Git is a free and open source version control system designed to handle everything from small to very large projects with speed and efficiency. It provides lots of tools for figuring out where you have gone as you edit files, as well as merging your changes with those made by other developers.
You can find more about git (and download it if necessary) at http://git-scm.com.
There are several levels at which your changes can reside in git. You need to go through all the steps carefully in order to save changes correctly. A typical sequence of git activities starts with cloning a remote repository. Now you have a complete copy of what the original developer has. Then you should do the following:
Instead of having to remember and type in the different full git addresses for pulling and pushing, we recommend you manually add the following to your Git User Configuration (~/.gitconfig):
[url "git://anongit.kde.org/"] insteadOf = kde: [url "firstname.lastname@example.org:"] pushInsteadOf = kde:
After setting up your ~/.gitconfig as shown in the previous section, you need to clone the source repositories using the following command:
git clone kde:project_name
where project_name is the name of the project that you want to contribute to. For instance, to submit a patch to kdelibs, start with the command:
git clone kde:kdelibs
If you already have a git repository that you need to update with new changes from the original source, run the following:
Git is a very powerful revision control system that supports the concept of branches. In order to develop a new feature for a KDE Development Platform Project, it's best to use a separate branch for feature development. You can check out a new branch using the following command:
git checkout -b feature_name
git checkout -b myFeature
Later on you can switch between multiple branches using the git checkout command:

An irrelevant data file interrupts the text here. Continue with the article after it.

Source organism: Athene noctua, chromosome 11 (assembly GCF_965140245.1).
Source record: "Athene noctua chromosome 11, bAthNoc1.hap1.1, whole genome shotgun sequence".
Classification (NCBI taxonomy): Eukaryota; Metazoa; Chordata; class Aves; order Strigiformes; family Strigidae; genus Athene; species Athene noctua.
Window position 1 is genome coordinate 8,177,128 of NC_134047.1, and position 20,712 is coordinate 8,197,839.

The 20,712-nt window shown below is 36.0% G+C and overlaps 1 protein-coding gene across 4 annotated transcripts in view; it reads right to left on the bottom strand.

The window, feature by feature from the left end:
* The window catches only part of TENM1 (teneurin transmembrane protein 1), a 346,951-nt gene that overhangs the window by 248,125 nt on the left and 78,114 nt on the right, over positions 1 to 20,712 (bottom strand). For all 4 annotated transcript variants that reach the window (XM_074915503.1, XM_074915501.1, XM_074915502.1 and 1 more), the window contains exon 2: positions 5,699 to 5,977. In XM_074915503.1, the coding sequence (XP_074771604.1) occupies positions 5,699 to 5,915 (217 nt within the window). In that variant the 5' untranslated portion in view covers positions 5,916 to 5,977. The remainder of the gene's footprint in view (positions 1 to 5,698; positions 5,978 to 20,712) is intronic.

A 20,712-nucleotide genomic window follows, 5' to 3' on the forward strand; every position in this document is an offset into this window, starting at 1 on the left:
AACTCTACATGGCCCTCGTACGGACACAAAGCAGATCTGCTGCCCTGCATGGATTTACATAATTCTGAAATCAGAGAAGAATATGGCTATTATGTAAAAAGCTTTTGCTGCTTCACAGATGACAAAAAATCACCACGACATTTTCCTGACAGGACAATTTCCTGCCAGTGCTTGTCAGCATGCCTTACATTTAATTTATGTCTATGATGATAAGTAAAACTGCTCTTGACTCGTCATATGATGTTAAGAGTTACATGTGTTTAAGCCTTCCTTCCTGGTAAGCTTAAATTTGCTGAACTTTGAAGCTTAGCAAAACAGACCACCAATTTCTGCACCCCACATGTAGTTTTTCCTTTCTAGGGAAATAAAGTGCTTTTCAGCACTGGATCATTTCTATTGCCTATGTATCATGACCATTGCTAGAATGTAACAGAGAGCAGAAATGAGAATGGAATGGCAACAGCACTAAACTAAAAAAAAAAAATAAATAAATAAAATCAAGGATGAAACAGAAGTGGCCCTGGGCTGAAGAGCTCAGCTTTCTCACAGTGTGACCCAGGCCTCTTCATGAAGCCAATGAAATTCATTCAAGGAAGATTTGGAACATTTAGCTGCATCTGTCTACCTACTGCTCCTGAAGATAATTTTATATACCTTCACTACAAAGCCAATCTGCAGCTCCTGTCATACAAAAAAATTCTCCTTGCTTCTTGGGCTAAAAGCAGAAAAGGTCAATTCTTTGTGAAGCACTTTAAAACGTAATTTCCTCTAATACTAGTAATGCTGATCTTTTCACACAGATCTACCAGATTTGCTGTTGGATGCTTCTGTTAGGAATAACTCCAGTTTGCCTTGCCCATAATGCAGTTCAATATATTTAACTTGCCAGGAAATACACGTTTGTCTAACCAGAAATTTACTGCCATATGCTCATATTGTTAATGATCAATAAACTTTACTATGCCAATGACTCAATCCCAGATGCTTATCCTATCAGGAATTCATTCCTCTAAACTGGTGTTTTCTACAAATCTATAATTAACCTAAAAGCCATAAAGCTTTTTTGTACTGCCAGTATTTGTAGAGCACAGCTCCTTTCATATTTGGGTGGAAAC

git checkout myFeature
Every git project has a branch called master that the owners of the repository consider the main branch. Usually, nothing gets added to this branch until it is tested in a variety of environments and the project leaders are sure it's both robust and useful.
There are two types of branches in git, local and remote. Remote branches are branches that exist in the remote repository. You can track remote branches using the following command:
git checkout --track remote_repository:remote_branch
For instance, to checkout the KDE 4.7 branch, use:
git checkout --track origin:KDE/4.7
Before pushing anything to the KDE codebase, you need a KDE identity and a developer account. Please visit http://identity.kde.org/ to register your account. Your account name will almost always be your surname; do not attempt to get around this rule. Developers with a lot of experience can get accounts with commit rights, but that is outside the scope of this book.
In order to generate a diff of your changes and review them, run the following:
You can pipe this output into a patch using the following:
git diff > my_patch.patch
In order to commit your work, you first need to add the files you changed to the staging area using the following command:
git add fileName1 fileName2
In order to commit your changes to your local repository, use the following command:
This opens up a text editor where you can type a commit message that describes your changes.
You can submit your patches to the KDE Review Board at https://git.reviewboard.kde.org/. Log in using your KDE Identity account and submit a patch to a project there.
You can also directly send patches to review board using post review. The procedure is outlined at:
For any issues related to git and the KDE Development Platform, you can seek help in one of the following channels on irc.freenode.net.
You can read more about KDE platform development using git at http://techbase.kde.org/Development/Git.
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